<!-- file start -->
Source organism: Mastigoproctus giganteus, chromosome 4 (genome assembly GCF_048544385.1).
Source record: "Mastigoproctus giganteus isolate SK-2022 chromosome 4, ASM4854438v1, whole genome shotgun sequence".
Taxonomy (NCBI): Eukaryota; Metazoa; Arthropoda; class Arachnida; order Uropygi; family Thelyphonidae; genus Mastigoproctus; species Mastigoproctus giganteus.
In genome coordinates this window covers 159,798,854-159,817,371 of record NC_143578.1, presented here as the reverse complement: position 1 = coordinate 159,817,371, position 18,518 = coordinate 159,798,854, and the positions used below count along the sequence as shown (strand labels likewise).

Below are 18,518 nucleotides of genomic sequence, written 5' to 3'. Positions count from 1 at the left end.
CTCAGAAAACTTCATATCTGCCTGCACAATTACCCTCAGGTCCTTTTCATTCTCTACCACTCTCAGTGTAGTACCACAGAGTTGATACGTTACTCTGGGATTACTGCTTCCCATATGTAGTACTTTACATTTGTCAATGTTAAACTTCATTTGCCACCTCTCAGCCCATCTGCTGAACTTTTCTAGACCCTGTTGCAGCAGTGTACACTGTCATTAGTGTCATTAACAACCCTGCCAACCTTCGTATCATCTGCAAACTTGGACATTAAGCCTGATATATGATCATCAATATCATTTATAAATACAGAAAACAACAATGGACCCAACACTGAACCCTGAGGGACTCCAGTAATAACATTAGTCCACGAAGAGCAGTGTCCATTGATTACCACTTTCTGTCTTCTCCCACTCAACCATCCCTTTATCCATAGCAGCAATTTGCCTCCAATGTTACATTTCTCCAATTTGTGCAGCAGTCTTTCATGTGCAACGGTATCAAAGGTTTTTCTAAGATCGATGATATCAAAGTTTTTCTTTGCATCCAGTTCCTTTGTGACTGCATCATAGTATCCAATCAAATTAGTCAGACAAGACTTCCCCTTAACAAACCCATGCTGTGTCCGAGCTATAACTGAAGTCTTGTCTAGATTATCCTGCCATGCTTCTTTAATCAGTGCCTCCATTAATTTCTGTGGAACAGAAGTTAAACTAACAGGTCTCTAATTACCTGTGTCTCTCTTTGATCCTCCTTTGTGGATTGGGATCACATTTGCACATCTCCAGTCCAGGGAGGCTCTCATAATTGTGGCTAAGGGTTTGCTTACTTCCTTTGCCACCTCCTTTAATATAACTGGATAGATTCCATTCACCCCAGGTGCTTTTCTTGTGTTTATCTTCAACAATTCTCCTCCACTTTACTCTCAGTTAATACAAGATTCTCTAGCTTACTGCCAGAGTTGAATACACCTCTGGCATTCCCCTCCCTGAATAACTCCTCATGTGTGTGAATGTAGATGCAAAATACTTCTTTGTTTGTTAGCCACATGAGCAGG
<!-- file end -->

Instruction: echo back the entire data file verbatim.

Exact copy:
Source organism: Mastigoproctus giganteus, chromosome 4 (genome assembly GCF_048544385.1).
Source record: "Mastigoproctus giganteus isolate SK-2022 chromosome 4, ASM4854438v1, whole genome shotgun sequence".
Taxonomy (NCBI): Eukaryota; Metazoa; Arthropoda; class Arachnida; order Uropygi; family Thelyphonidae; genus Mastigoproctus; species Mastigoproctus giganteus.
In genome coordinates this window covers 159,798,854-159,817,371 of record NC_143578.1, presented here as the reverse complement: position 1 = coordinate 159,817,371, position 18,518 = coordinate 159,798,854, and the positions used below count along the sequence as shown (strand labels likewise).

Below are 18,518 nucleotides of genomic sequence, written 5' to 3'. Positions count from 1 at the left end.
CTCAGAAAACTTCATATCTGCCTGCACAATTACCCTCAGGTCCTTTTCATTCTCTACCACTCTCAGTGTAGTACCACAGAGTTGATACGTTACTCTGGGATTACTGCTTCCCATATGTAGTACTTTACATTTGTCAATGTTAAACTTCATTTGCCACCTCTCAGCCCATCTGCTGAACTTTTCTAGACCCTGTTGCAGCAGTGTACACTGTCATTAGTGTCATTAACAACCCTGCCAACCTTCGTATCATCTGCAAACTTGGACATTAAGCCTGATATATGATCATCAATATCATTTATAAATACAGAAAACAACAATGGACCCAACACTGAACCCTGAGGGACTCCAGTAATAACATTAGTCCACGAAGAGCAGTGTCCATTGATTACCACTTTCTGTCTTCTCCCACTCAACCATCCCTTTATCCATAGCAGCAATTTGCCTCCAATGTTACATTTCTCCAATTTGTGCAGCAGTCTTTCATGTGCAACGGTATCAAAGGTTTTTCTAAGATCGATGATATCAAAGTTTTTCTTTGCATCCAGTTCCTTTGTGACTGCATCATAGTATCCAATCAAATTAGTCAGACAAGACTTCCCCTTAACAAACCCATGCTGTGTCCGAGCTATAACTGAAGTCTTGTCTAGATTATCCTGCCATGCTTCTTTAATCAGTGCCTCCATTAATTTCTGTGGAACAGAAGTTAAACTAACAGGTCTCTAATTACCTGTGTCTCTCTTTGATCCTCCTTTGTGGATTGGGATCACATTTGCACATCTCCAGTCCAGGGAGGCTCTCATAATTGTGGCTAAGGGTTTGCTTACTTCCTTTGCCACCTCCTTTAATATAACTGGATAGATTCCATTCACCCCAGGTGCTTTTCTTGTGTTTATCTTCAACAATTCTCCTCCACTTTACTCTCAGTTAATACAAGATTCTCTAGCTTACTGCCAGAGTTGAATACACCTCTGGCATTCCCCTCCCTGAATAACTCCTCATGTGTGTGAATGTAGATGCAAAATACTTCTTTGTTTGTTAGCCACATGAGCAGG